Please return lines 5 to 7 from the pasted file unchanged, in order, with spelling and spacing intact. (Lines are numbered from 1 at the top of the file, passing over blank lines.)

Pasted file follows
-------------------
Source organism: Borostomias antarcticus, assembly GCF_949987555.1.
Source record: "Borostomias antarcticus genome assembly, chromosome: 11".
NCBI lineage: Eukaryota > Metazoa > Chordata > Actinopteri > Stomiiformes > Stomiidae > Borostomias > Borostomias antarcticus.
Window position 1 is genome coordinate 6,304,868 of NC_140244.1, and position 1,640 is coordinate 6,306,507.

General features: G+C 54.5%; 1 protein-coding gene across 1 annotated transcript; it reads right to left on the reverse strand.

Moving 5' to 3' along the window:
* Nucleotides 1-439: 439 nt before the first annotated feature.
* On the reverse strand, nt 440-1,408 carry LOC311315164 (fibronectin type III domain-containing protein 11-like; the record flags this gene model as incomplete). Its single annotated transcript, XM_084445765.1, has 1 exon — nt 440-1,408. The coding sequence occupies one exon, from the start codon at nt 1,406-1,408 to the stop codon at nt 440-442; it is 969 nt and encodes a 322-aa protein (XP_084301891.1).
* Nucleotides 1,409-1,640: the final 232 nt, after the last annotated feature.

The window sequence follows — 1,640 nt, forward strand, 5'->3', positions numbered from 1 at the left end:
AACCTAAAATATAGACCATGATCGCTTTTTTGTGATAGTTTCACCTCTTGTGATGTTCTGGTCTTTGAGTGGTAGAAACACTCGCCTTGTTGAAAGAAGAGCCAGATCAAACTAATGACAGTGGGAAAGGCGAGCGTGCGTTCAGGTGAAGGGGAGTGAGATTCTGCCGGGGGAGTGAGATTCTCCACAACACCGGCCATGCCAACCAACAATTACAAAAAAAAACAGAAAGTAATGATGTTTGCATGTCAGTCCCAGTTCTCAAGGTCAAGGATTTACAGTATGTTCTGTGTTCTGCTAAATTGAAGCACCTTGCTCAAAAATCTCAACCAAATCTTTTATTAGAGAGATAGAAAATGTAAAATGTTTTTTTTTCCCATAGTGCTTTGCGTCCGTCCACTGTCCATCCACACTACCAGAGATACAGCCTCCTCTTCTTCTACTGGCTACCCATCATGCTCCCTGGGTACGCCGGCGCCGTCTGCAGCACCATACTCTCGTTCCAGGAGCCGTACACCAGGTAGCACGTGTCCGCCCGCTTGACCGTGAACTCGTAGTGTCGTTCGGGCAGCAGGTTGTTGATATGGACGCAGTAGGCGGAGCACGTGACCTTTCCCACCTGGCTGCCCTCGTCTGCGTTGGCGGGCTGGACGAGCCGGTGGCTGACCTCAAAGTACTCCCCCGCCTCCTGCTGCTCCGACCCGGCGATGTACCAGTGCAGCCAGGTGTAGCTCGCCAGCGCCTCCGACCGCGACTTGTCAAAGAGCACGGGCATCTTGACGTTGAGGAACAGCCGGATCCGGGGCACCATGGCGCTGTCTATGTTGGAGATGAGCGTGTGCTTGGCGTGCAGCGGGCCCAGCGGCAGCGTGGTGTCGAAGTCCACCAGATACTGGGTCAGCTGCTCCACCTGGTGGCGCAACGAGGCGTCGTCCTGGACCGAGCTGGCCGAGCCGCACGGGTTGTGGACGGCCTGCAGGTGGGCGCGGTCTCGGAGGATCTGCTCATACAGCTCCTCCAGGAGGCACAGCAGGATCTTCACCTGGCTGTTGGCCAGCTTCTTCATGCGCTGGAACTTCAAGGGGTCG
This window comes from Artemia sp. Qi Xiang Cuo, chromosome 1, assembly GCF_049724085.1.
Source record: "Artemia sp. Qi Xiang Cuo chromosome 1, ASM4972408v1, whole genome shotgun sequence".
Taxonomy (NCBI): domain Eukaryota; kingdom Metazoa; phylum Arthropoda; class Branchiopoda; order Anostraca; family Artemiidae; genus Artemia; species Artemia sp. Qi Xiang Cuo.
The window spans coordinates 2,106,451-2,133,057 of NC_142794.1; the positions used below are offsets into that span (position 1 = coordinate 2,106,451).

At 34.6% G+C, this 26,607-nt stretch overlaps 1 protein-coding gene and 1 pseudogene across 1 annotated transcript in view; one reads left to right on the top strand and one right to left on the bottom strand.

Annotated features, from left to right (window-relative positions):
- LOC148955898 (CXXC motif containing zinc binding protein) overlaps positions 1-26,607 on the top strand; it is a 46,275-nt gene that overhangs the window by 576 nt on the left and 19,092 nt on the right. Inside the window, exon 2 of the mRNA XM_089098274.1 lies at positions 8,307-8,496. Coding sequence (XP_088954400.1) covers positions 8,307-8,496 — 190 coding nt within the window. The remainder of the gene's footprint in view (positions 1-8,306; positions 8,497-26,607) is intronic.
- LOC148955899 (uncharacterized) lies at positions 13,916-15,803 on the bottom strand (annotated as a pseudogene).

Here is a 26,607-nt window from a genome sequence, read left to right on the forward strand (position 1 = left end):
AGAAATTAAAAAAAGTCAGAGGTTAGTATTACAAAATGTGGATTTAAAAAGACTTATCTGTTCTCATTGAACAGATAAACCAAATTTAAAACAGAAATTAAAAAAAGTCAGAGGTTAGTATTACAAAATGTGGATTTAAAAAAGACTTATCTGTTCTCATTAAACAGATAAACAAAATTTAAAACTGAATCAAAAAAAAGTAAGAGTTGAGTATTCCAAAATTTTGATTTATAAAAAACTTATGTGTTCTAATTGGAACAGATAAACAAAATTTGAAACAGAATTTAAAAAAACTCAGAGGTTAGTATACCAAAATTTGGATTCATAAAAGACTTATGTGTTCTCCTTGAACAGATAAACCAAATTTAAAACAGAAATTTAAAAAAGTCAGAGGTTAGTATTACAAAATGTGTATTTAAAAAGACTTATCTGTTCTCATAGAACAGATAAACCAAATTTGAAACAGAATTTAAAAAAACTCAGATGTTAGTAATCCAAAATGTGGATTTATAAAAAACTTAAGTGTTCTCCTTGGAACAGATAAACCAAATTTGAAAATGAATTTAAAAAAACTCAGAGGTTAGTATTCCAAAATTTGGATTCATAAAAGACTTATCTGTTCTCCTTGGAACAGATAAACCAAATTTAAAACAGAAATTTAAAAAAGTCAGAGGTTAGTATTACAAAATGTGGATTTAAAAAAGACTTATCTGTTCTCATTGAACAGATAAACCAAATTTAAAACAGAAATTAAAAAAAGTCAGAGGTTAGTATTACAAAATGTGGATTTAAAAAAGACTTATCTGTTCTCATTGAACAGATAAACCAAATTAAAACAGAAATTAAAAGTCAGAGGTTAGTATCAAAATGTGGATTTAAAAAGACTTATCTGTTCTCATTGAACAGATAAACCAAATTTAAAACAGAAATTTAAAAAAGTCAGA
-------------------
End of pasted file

General features: G+C 54.5%; 1 protein-coding gene across 1 annotated transcript; it reads right to left on the reverse strand.

Moving 5' to 3' along the window:
* Nucleotides 1-439: 439 nt before the first annotated feature.